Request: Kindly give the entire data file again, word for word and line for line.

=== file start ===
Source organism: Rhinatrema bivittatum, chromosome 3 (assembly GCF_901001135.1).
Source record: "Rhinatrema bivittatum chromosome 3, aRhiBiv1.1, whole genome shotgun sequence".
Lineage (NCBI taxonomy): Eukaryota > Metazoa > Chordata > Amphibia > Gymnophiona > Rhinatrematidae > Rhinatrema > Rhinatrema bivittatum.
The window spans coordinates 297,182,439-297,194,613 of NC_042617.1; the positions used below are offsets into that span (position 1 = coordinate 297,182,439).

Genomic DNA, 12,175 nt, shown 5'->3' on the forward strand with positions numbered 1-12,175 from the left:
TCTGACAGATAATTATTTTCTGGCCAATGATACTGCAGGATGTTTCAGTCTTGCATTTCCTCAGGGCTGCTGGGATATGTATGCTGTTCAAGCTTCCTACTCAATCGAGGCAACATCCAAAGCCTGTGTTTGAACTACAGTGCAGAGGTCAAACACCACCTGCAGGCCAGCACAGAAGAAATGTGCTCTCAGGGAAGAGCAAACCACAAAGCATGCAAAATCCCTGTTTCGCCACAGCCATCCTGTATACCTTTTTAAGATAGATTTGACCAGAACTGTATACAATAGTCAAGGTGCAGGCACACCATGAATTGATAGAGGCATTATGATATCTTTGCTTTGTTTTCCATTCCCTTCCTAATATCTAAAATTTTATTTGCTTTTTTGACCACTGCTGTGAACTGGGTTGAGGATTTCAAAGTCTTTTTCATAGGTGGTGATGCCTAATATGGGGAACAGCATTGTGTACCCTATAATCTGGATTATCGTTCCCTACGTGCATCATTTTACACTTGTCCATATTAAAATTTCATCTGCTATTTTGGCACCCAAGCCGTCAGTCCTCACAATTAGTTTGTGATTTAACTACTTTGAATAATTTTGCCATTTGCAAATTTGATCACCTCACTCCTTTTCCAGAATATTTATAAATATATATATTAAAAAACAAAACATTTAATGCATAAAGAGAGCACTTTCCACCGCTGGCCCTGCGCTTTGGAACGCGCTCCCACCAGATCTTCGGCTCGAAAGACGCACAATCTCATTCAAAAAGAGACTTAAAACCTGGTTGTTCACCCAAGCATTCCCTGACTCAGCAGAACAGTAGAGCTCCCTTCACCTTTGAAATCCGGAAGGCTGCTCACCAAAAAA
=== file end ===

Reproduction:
Source organism: Rhinatrema bivittatum, chromosome 3 (assembly GCF_901001135.1).
Source record: "Rhinatrema bivittatum chromosome 3, aRhiBiv1.1, whole genome shotgun sequence".
Lineage (NCBI taxonomy): Eukaryota > Metazoa > Chordata > Amphibia > Gymnophiona > Rhinatrematidae > Rhinatrema > Rhinatrema bivittatum.
The window spans coordinates 297,182,439-297,194,613 of NC_042617.1; the positions used below are offsets into that span (position 1 = coordinate 297,182,439).

Genomic DNA, 12,175 nt, shown 5'->3' on the forward strand with positions numbered 1-12,175 from the left:
TCTGACAGATAATTATTTTCTGGCCAATGATACTGCAGGATGTTTCAGTCTTGCATTTCCTCAGGGCTGCTGGGATATGTATGCTGTTCAAGCTTCCTACTCAATCGAGGCAACATCCAAAGCCTGTGTTTGAACTACAGTGCAGAGGTCAAACACCACCTGCAGGCCAGCACAGAAGAAATGTGCTCTCAGGGAAGAGCAAACCACAAAGCATGCAAAATCCCTGTTTCGCCACAGCCATCCTGTATACCTTTTTAAGATAGATTTGACCAGAACTGTATACAATAGTCAAGGTGCAGGCACACCATGAATTGATAGAGGCATTATGATATCTTTGCTTTGTTTTCCATTCCCTTCCTAATATCTAAAATTTTATTTGCTTTTTTGACCACTGCTGTGAACTGGGTTGAGGATTTCAAAGTCTTTTTCATAGGTGGTGATGCCTAATATGGGGAACAGCATTGTGTACCCTATAATCTGGATTATCGTTCCCTACGTGCATCATTTTACACTTGTCCATATTAAAATTTCATCTGCTATTTTGGCACCCAAGCCGTCAGTCCTCACAATTAGTTTGTGATTTAACTACTTTGAATAATTTTGCCATTTGCAAATTTGATCACCTCACTCCTTTTCCAGAATATTTATAAATATATATATTAAAAAACAAAACATTTAATGCATAAAGAGAGCACTTTCCACCGCTGGCCCTGCGCTTTGGAACGCGCTCCCACCAGATCTTCGGCTCGAAAGACGCACAATCTCATTCAAAAAGAGACTTAAAACCTGGTTGTTCACCCAAGCATTCCCTGACTCAGCAGAACAGTAGAGCTCCCTTCACCTTTGAAATCCGGAAGGCTGCTCACCAAAAAA